Companies investing heavily in RPA


By Dylan Bushell-Embling
Wednesday, 08 May, 2019


Companies investing heavily in RPA

Companies are investing heavily in robotic process automation (RPA) to carve out a competitive advantage, according to a survey of executives from 14 markets worldwide (including Australia) conducted by protiviti.

Respondents to the survey reported that their businesses are investing about US$5 million ($7.1 million) annually on average in RPA, with the largest organisations planning to invest up to US$20 million.

Businesses are planning to deploy RPA in virtually every function of their organisations, with usage having progressed the most in IT management as well as marketing and communications. Over the next two years, deployment is expected to spread most rapidly in functions including auditing and compliance, supply chain management and human resources.

But many organisations are still only in the early stages of RPA implementation, with the majority of respondents still at the planning or experimenting stage.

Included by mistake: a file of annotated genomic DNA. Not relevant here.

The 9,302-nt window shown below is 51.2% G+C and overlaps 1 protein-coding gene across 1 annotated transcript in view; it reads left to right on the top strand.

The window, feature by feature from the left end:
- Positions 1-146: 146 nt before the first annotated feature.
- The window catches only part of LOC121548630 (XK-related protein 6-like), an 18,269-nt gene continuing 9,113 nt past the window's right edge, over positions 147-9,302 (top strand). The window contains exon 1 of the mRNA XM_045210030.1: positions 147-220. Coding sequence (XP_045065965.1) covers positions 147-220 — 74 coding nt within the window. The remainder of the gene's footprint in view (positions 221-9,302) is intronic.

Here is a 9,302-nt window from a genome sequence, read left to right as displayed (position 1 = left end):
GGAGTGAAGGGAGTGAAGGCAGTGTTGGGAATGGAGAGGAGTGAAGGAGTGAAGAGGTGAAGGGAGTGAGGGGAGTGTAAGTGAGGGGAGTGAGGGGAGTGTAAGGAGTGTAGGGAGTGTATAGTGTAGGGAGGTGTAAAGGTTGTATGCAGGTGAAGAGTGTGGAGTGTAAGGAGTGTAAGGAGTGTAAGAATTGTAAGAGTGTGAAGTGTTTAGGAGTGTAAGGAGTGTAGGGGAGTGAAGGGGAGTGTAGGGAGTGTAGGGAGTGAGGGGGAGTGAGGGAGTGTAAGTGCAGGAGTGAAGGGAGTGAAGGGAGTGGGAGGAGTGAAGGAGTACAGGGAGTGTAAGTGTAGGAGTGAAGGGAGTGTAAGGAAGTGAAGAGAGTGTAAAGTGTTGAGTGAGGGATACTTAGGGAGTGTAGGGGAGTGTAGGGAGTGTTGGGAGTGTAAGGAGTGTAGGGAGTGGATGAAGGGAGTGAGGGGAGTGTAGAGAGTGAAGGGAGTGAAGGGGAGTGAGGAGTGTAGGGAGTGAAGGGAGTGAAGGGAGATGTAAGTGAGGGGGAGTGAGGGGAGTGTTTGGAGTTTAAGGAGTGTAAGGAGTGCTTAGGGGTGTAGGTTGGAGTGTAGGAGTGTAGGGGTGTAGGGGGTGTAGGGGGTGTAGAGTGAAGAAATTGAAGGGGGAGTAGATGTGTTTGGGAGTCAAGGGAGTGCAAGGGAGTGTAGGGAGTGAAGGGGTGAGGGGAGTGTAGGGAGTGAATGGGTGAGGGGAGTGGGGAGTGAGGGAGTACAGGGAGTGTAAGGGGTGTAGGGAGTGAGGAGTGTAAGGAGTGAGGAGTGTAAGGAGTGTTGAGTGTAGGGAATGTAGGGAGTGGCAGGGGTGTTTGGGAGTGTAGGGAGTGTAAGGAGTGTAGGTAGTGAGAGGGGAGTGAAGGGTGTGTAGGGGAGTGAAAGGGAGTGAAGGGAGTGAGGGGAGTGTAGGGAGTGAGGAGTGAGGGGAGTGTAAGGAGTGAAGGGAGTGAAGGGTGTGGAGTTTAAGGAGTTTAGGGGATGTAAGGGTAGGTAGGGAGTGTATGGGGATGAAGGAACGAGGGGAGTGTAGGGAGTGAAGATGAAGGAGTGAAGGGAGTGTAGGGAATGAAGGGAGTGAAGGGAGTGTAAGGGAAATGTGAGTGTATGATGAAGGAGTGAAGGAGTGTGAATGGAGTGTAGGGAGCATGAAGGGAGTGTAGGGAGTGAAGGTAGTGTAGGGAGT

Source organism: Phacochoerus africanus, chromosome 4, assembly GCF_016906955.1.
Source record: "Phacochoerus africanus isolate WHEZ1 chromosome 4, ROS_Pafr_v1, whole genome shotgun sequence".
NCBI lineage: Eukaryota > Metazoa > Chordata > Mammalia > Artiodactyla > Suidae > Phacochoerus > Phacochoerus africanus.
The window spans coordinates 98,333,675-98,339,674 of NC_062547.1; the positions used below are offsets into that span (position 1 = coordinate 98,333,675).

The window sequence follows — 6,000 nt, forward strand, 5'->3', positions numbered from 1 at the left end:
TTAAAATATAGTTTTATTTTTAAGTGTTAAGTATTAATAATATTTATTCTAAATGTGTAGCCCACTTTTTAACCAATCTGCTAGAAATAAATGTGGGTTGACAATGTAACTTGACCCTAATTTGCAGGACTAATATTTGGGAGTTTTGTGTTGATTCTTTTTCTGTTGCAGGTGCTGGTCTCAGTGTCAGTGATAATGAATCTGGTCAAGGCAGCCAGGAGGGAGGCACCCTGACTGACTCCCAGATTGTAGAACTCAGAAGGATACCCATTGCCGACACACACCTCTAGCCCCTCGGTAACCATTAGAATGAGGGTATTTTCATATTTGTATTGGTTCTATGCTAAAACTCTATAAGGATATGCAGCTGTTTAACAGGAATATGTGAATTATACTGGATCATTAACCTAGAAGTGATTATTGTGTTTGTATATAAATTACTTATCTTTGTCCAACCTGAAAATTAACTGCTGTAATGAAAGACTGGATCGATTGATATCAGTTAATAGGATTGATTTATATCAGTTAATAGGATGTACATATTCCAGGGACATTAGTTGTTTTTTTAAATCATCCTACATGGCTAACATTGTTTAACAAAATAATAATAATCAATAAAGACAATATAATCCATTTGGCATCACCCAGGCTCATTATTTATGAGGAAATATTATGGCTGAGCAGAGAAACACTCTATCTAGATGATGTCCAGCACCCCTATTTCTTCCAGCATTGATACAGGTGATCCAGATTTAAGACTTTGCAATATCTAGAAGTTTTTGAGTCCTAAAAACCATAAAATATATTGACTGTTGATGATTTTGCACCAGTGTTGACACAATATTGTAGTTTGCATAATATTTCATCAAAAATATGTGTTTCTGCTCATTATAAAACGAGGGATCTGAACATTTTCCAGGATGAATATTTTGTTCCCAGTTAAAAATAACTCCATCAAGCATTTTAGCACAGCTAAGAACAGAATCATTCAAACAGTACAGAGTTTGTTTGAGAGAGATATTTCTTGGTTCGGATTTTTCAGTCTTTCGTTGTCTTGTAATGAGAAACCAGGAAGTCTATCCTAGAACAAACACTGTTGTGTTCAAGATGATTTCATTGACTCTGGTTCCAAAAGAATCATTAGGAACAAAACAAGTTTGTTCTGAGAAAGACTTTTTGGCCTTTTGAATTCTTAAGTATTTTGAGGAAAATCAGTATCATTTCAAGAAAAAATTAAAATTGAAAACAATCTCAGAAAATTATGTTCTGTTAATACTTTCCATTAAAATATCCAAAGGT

The telecommunications, media and technology, and financial services industries are more advanced in their adoption of the technology, while the energy, utilities and retail sectors are lagging behind.

The survey also found that the biggest perceived benefits of RPA use include increased productivity, better product or service quality, and the potential to achieve a stronger competitive market position.

Other benefits include higher customer satisfaction, greater process speeds, and greater employee satisfaction from elimination of mundane task.

But reduced costs was the least cited benefit of RPA, demonstrating that companies are viewing automation as an investment rather than a cost-cutting exercise.

Respondents also cited obstacles to further adoption of RPA such as difficulty prioritising potential RPA initiatives, cybersecurity and data privacy concerns, and high implementation costs.

Risk aversion, regulatory constraints and the difficulty of making a convincing business case are other factors inhibiting the pace of adoption.

Image credit: ©stock.adobe.com/au/vectorfusionart

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